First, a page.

Redundancies and Dismissals
Redundancies and dismissals in the workplace are disruptive and traumatic for both employee and employer. These are occasions when top class legal advice is crucial to ensure the law is observed and fairness prevails at every stage of the process.
It is important to understand what redundancy is: Redundancies are a form of dismissal that occurs when an employee’s job ceases to exist. This can be due to a variety of causes – workforce reduction, business closure or when the work is no longer needed, perhaps through a change of business circumstances, or the introduction of new work practises e.g. automation. Also, office moves can result in redundancy.
Other dismissals may arise either because of an employee’s failure to complete set tasks satisfactorily or through gross negligence or a disciplinary issue in the work place; there are often a combination of concerns from the employer leading to a dismissal notice. In both redundancy and dismissal cases an employee must have had two years continuous service with the employer before any financial claims can be made for unfair dismissal although there are exceptions to this rule. Whatever the length of service, it is prudent for employers to follow procedures in both redundancy and other dismissal cases that offers consultation with the employees.
If an employee feels he/she has been unfairly dismissed he/she can bring a claim against the employer, in most cases this is again subject to having had two years continuous service. Exceptions to this rule are often linked to some form of discrimination or whistleblowing and it is wise to obtain specialist advice from employment law professionals like Davies and Partners (www.daviesandpartners.com) to check out the legitimacy of any unfair dismissal case before proceeding. Successful outcomes of claims normally involve a basic award which take into account age, length of service and remuneration and is calculated on the same basis as a redundancy payment. An employee can also recover compensation for loss of earnings up to a maximum of one year’s salary, capped at just over £80,000.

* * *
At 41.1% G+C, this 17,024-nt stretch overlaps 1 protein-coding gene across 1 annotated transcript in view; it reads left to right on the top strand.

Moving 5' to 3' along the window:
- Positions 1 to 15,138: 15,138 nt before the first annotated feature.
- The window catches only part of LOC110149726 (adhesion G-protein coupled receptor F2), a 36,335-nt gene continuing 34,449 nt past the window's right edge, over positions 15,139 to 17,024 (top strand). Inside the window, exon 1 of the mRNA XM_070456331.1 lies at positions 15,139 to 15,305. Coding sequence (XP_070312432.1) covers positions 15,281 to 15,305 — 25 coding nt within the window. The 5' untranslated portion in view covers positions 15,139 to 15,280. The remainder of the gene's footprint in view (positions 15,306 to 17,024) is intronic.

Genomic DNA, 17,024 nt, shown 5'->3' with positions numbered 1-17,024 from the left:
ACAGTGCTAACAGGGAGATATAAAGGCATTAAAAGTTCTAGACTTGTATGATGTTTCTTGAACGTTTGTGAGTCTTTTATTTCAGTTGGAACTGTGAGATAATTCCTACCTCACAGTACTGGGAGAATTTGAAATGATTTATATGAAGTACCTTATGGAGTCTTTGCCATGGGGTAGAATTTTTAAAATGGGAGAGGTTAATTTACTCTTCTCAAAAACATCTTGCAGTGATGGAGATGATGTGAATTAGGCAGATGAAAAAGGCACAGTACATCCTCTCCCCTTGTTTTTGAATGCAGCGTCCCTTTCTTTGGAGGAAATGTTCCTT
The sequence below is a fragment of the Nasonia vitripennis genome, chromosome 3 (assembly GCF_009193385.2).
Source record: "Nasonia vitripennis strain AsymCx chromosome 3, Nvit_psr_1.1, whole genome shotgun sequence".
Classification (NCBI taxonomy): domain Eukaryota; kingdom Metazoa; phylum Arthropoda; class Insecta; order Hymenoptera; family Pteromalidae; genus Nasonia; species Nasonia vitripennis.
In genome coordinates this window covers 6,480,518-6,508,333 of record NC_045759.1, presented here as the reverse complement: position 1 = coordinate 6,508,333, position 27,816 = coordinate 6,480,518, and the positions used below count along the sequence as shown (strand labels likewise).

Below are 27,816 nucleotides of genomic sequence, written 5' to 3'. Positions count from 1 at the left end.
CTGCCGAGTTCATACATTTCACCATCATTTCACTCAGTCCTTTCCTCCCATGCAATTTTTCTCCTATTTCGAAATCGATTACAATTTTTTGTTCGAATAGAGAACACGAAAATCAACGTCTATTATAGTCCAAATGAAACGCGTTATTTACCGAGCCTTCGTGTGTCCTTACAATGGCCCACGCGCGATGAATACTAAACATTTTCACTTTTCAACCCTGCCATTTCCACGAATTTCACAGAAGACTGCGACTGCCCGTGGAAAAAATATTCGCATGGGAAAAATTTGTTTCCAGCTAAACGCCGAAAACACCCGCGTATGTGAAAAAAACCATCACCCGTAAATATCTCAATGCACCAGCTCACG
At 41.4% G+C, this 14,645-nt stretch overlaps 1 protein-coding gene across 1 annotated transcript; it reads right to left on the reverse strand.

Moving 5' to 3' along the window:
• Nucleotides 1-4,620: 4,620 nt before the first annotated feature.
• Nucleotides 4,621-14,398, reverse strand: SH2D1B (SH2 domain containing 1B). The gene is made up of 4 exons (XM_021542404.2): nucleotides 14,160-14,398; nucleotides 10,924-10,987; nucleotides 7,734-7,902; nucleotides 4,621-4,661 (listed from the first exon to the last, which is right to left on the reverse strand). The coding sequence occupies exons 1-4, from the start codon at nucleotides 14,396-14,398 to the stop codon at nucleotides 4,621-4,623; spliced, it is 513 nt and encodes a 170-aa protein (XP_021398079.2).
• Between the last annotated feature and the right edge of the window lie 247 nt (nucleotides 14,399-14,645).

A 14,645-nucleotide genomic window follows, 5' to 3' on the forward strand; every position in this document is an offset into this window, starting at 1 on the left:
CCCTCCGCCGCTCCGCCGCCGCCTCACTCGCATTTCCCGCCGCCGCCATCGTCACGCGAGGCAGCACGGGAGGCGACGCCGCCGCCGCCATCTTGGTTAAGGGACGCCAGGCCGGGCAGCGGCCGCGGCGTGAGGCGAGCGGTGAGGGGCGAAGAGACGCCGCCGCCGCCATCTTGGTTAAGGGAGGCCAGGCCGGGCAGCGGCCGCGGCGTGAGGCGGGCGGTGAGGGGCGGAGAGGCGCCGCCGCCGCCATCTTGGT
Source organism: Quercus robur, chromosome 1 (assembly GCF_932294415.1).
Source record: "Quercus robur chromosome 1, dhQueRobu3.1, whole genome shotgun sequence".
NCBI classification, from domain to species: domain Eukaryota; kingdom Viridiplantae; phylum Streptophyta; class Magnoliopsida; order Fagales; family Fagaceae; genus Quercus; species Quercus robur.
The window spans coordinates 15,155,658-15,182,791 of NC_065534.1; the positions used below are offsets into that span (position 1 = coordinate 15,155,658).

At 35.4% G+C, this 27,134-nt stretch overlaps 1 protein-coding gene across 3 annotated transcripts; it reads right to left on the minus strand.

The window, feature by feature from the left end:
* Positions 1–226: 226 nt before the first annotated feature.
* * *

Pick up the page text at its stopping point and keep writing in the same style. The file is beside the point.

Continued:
Constructive dismissal is more complex. This can arise if an employer announces without warning or any consultation that there will be major changes to an employee’s contract of employment e.g. a unilateral pay cut, withdrawal of key benefits like private healthcare provision, company car or a reduction in pension contributions. Workplace intimidation from senior managers, bullying, offensive behaviour and inappropriate e-mails resulting in an employee resigning can be construed as constructive dismissal. However, such cases need very careful scrutiny and sound legal advice is essential before any aggrieved employee takes any spur of the moment actions. The two year employment rule still applies in these circumstances but again there can be exceptions.
In case of redundancies there are formal procedures which every employer should adhere to. Employees may be eligible for certain rights including consultation with the employer, time off to look for work, redundancy pay and sometimes a consultation period of at least thirty days. Consultation can be individual or collective; if over twenty employees are being made redundant the consultation period can be as great as forty five days.
ACAS provides a help and advice booklet for both employees and employers. However, it is best to seek professional assistance from legal firms like Davies and Partners who have offices in Birmingham, the Midlands, the South West and London. They can give both employees and employers the necessary one-to-one guidance and advice at what is a critical and stressful time for all the parties concerned.